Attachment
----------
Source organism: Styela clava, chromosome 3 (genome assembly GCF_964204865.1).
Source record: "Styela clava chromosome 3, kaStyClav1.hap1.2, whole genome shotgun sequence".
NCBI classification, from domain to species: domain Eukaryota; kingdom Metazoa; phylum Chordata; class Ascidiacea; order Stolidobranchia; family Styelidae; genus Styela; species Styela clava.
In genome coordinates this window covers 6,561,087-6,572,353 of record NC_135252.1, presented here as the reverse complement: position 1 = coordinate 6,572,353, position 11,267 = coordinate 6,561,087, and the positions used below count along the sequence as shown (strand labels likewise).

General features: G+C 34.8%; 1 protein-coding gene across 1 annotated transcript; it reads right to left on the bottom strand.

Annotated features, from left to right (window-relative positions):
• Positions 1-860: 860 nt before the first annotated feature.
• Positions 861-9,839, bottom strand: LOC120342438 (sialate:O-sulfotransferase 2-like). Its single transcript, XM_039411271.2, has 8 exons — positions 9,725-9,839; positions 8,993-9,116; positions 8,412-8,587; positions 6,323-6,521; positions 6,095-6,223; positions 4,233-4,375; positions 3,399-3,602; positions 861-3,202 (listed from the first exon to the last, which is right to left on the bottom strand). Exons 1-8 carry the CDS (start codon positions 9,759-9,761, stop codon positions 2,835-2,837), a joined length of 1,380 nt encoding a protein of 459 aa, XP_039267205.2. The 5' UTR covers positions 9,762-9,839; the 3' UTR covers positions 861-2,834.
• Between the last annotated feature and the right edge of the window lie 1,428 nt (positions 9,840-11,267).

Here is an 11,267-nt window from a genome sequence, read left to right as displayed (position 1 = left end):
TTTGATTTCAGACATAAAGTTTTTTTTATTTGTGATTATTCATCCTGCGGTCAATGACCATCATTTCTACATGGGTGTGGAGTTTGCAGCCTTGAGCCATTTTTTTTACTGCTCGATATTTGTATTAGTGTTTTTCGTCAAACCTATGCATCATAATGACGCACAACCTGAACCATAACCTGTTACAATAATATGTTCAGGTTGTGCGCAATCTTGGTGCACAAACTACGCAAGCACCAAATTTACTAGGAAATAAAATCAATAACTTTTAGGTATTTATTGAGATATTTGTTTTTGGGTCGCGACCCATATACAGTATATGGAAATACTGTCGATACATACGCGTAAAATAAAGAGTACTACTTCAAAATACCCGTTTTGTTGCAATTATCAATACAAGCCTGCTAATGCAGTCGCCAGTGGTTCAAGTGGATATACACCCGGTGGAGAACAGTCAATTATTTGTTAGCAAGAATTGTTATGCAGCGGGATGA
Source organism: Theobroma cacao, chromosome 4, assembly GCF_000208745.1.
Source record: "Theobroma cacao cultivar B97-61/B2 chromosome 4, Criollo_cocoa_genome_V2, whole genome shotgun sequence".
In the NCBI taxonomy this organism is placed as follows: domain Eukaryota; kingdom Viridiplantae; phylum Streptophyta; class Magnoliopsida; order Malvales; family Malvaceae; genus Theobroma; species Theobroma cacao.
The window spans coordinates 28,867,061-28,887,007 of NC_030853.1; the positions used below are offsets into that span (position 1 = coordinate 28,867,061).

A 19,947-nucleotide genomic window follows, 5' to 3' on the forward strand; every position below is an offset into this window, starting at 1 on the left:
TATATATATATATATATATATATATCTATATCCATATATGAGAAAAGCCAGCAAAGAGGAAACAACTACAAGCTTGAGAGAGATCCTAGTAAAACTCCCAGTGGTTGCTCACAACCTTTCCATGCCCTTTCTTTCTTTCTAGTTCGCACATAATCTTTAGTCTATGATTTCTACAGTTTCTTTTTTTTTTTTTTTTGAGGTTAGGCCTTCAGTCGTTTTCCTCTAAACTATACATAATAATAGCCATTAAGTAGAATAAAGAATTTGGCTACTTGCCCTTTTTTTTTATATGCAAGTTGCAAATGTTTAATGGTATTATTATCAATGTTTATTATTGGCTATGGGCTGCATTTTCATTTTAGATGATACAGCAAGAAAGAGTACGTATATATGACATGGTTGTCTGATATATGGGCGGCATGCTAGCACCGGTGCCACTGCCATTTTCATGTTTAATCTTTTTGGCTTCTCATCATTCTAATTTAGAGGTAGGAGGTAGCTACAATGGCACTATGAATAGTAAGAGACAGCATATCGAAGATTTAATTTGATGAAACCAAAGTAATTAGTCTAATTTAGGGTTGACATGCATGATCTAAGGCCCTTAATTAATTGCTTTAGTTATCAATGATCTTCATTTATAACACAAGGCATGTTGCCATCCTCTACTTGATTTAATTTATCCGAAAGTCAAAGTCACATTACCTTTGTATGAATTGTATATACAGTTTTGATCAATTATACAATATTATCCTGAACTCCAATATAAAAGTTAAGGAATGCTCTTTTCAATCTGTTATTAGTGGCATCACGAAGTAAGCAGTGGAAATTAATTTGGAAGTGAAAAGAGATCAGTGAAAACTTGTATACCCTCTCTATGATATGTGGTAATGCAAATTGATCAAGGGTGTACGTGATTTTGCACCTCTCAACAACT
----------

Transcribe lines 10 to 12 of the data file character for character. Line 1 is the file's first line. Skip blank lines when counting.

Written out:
Here is an 11,267-nt window from a genome sequence, read left to right as displayed (position 1 = left end):
TTTGATTTCAGACATAAAGTTTTTTTTATTTGTGATTATTCATCCTGCGGTCAATGACCATCATTTCTACATGGGTGTGGAGTTTGCAGCCTTGAGCCATTTTTTTTACTGCTCGATATTTGTATTAGTGTTTTTCGTCAAACCTATGCATCATAATGACGCACAACCTGAACCATAACCTGTTACAATAATATGTTCAGGTTGTGCGCAATCTTGGTGCACAAACTACGCAAGCACCAAATTTACTAGGAAATAAAATCAATAACTTTTAGGTATTTATTGAGATATTTGTTTTTGGGTCGCGACCCATATACAGTATATGGAAATACTGTCGATACATACGCGTAAAATAAAGAGTACTACTTCAAAATACCCGTTTTGTTGCAATTATCAATACAAGCCTGCTAATGCAGTCGCCAGTGGTTCAAGTGGATATACACCCGGTGGAGAACAGTCAATTATTTGTTAGCAAGAATTGTTATGCAGCGGGATGA
Source organism: Theobroma cacao, chromosome 4, assembly GCF_000208745.1.